One that is done, an interface of the TS-2000 appears and the audio of what it is tuned to comes through your PC’s soundcard. Allan recommends users purchase a Logitek USB headset (around R500 in computer retail emporia), but at a push one can use the space bar of your PC (once properly configured) to act as PTT and the audio of your PC’s speakers. You can also wire up a foot switch or PTT via a DB9 connector to a COM port.
Operators can change most of the various parameters of the rig: frequency, mode, mike gain, RF gain, the power output etc., as well as rotate the antenna in desired directions. There is also a small “chat” box interface at the bottom of the screen where messages can be texted between the operator and other users who are logged in. While only one person at a time can be logged in to transmit, others logged in can monitor the audio too. The frequencies you plug into memory are saved via a cookie so they’re available to you when you log on again.
Allan then showed us how using a Virtual Com Port the software could be configured to link to other associated software, such as MixW and Ham Radio Deluxe. Tjerk / ZS1J has used Logger32 successfully.
Allan answered various questions from the floor throughout the lecture. One issue is that the system will only work on Windows (from Windows XP to Windows 10) PC's or Android smart phones. Apple Mac computers and iPhones are not supported at present.
Another issue is that, while the system can receive and allow for the decoding (on the user’s computer) of digital signals, the software and codec currently used makes transmitted digital signals too distorted for practical use. So the station works using CW and SSB only (at present). Future revisions of the application might extend these modes to digital, however.
Also, the latency of the system is a bit “laggy” for contesting. Nevertheless it is a formidable system and will certainly be a huge boon to our club's members.
On conclusion of Allan's fascinating talk, Rob took the podium again to thank Allan and then to hand over the SARL Anon Trophy for 2017 to Georges Schleger / ZS1II, to a round of applause from the audience.
Rob then raised the issue of funding for the remote station. The CTARC pays the rental and electricity for the Morningstar site and this adds up to a substantial figure annually. So, operation is available to CTARC club members only. The committee feels it unfair to spread those costs across all CTARC members (some of whom don’t use computers). So to keep the station running on a financially sustainable basis, we need at least thirty members willing to pay R 200-00 p.a. for access. However, until the CTARC’s July AGM, those members who wish to access the remote station need only pay R50-00 once for access between now and then. Thereafter the full fee pertains to all.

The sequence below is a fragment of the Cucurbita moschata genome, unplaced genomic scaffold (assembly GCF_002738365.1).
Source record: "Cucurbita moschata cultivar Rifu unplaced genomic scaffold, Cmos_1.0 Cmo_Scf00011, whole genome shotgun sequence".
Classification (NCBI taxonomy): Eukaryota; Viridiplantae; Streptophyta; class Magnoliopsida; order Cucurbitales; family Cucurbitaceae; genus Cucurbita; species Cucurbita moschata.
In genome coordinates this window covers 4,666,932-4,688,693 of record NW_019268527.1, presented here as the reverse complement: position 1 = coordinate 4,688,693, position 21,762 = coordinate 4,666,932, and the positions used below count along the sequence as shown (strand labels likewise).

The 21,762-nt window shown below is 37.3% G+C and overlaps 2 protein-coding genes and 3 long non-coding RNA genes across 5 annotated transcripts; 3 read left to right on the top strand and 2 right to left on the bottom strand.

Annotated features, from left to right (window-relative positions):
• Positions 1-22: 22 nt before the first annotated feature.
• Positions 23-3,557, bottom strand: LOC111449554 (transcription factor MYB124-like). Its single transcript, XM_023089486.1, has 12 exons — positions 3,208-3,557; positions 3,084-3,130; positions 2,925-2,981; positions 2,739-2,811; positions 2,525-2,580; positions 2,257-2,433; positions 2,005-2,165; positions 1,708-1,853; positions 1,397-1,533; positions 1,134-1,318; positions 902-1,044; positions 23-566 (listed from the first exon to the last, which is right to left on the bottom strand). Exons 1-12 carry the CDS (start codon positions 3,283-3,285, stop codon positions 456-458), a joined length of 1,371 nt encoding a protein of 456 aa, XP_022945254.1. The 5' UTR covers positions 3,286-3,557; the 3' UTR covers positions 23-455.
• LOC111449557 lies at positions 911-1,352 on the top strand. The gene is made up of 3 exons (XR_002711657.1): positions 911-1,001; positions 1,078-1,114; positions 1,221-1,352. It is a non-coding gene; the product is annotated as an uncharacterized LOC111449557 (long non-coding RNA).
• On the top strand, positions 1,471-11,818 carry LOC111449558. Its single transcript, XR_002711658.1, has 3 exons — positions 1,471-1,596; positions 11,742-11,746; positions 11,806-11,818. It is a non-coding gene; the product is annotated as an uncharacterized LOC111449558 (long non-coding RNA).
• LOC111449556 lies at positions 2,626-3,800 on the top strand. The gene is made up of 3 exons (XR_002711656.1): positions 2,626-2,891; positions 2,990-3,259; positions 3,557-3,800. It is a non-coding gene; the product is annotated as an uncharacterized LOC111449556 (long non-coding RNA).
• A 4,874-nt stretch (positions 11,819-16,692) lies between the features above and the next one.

An exception to the above fees are Fred /ZS1FZ who built and generously paid for the station, and Allan, who added his own hardware and manages the station. Fred made the station available to the CTARC on condition that he has unrestricted access, which is only fair. Allan will have similar access privileges. However, as the station will be “alive” 24/7, there will be plenty of opportunity for the others to use it.
Once you have paid the fees, our club secretary Anne will email you the instructions to download and set up the software.
Then Rob read out a letter to the CTARC from Fred / ZS1FZ, where he described his reasons for building the Morningstar station. As a professional radio engineer of many years standing, and a CTARC member since 1961, Fred spent many happy years in this country, with his wife Waldi and daughter Eva. He was responsible for setting up a very complex HF and LF communications system for the SA Navy and has set up numerous remote control operations systems and experimental stations. Since his retirement he has been able to devote more time to Amateur Radio and has made this very generous contribution to our club as his way of thanking the CTARC, the city and the country. He also thanked the following radio hams for their assistance throughout: Deon / ZS1ZL, Tony / ZS1TK, Paul / ZS1S, Danny / ZS1BL and Allan / ZS1LS. Tjerk / ZS1J has also been involved as a beta-tester. Our response to Fred can only be one of huge gratitude.
Then Mike / ZS1FP treated us to a slide show of photos he has taken of the Cape Town radio ham community over the years. It was a treat to see a the faces, some, sadly, no longer with us.
Finally, Paul / ZS1PXK ran the monthly raffle. The winner was Mike / ZS1CO, who got to keep half the raffle takings and walked off with a big smile.
The Swop Swop was in operation after the meeting as chairs were stacked, rags were chewed and Allan patiently answered numerous questions that very interested members had to ask about Morningstar. Overall, a most interesting meeting indeed. We look forward to seeing you all at the next monthly CTARC meeting in May.
Photos of the meeting are [here].
Further details on the Morningstar station will be published presently.